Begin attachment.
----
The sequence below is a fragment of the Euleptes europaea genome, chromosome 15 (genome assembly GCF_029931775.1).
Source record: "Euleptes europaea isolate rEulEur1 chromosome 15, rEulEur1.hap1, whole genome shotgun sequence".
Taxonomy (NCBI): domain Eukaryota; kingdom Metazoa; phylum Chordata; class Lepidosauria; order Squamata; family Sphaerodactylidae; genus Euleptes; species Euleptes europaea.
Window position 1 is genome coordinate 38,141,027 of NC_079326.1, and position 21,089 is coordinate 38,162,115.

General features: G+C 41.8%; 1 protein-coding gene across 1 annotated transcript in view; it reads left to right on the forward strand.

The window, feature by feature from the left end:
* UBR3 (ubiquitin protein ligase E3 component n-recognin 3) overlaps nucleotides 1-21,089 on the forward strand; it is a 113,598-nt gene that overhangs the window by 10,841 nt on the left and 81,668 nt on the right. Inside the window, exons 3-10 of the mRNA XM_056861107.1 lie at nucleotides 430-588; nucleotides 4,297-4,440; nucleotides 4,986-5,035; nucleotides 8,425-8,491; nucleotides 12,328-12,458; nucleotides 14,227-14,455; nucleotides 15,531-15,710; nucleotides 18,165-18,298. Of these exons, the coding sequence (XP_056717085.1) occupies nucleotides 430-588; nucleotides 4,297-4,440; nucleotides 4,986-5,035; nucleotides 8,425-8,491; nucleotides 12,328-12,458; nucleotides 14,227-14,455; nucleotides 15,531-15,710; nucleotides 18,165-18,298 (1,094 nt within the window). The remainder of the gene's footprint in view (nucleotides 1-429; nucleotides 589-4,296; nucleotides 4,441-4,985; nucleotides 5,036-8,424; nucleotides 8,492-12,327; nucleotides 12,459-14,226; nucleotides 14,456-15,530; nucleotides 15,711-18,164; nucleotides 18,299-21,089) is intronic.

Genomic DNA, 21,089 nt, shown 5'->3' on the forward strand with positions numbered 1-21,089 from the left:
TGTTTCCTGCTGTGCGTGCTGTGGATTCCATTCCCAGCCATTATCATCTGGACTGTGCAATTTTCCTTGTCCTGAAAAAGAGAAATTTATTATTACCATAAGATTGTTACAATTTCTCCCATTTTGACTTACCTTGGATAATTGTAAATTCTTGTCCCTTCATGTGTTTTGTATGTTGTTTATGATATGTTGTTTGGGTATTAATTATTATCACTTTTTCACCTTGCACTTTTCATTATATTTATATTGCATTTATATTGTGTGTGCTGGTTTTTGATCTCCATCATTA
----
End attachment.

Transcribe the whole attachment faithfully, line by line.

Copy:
The sequence below is a fragment of the Euleptes europaea genome, chromosome 15 (genome assembly GCF_029931775.1).
Source record: "Euleptes europaea isolate rEulEur1 chromosome 15, rEulEur1.hap1, whole genome shotgun sequence".
Taxonomy (NCBI): domain Eukaryota; kingdom Metazoa; phylum Chordata; class Lepidosauria; order Squamata; family Sphaerodactylidae; genus Euleptes; species Euleptes europaea.
Window position 1 is genome coordinate 38,141,027 of NC_079326.1, and position 21,089 is coordinate 38,162,115.

General features: G+C 41.8%; 1 protein-coding gene across 1 annotated transcript in view; it reads left to right on the forward strand.

The window, feature by feature from the left end:
* UBR3 (ubiquitin protein ligase E3 component n-recognin 3) overlaps nucleotides 1-21,089 on the forward strand; it is a 113,598-nt gene that overhangs the window by 10,841 nt on the left and 81,668 nt on the right. Inside the window, exons 3-10 of the mRNA XM_056861107.1 lie at nucleotides 430-588; nucleotides 4,297-4,440; nucleotides 4,986-5,035; nucleotides 8,425-8,491; nucleotides 12,328-12,458; nucleotides 14,227-14,455; nucleotides 15,531-15,710; nucleotides 18,165-18,298. Of these exons, the coding sequence (XP_056717085.1) occupies nucleotides 430-588; nucleotides 4,297-4,440; nucleotides 4,986-5,035; nucleotides 8,425-8,491; nucleotides 12,328-12,458; nucleotides 14,227-14,455; nucleotides 15,531-15,710; nucleotides 18,165-18,298 (1,094 nt within the window). The remainder of the gene's footprint in view (nucleotides 1-429; nucleotides 589-4,296; nucleotides 4,441-4,985; nucleotides 5,036-8,424; nucleotides 8,492-12,327; nucleotides 12,459-14,226; nucleotides 14,456-15,530; nucleotides 15,711-18,164; nucleotides 18,299-21,089) is intronic.

Genomic DNA, 21,089 nt, shown 5'->3' on the forward strand with positions numbered 1-21,089 from the left:
TGTTTCCTGCTGTGCGTGCTGTGGATTCCATTCCCAGCCATTATCATCTGGACTGTGCAATTTTCCTTGTCCTGAAAAAGAGAAATTTATTATTACCATAAGATTGTTACAATTTCTCCCATTTTGACTTACCTTGGATAATTGTAAATTCTTGTCCCTTCATGTGTTTTGTATGTTGTTTATGATATGTTGTTTGGGTATTAATTATTATCACTTTTTCACCTTGCACTTTTCATTATATTTATATTGCATTTATATTGTGTGTGCTGGTTTTTGATCTCCATCATTA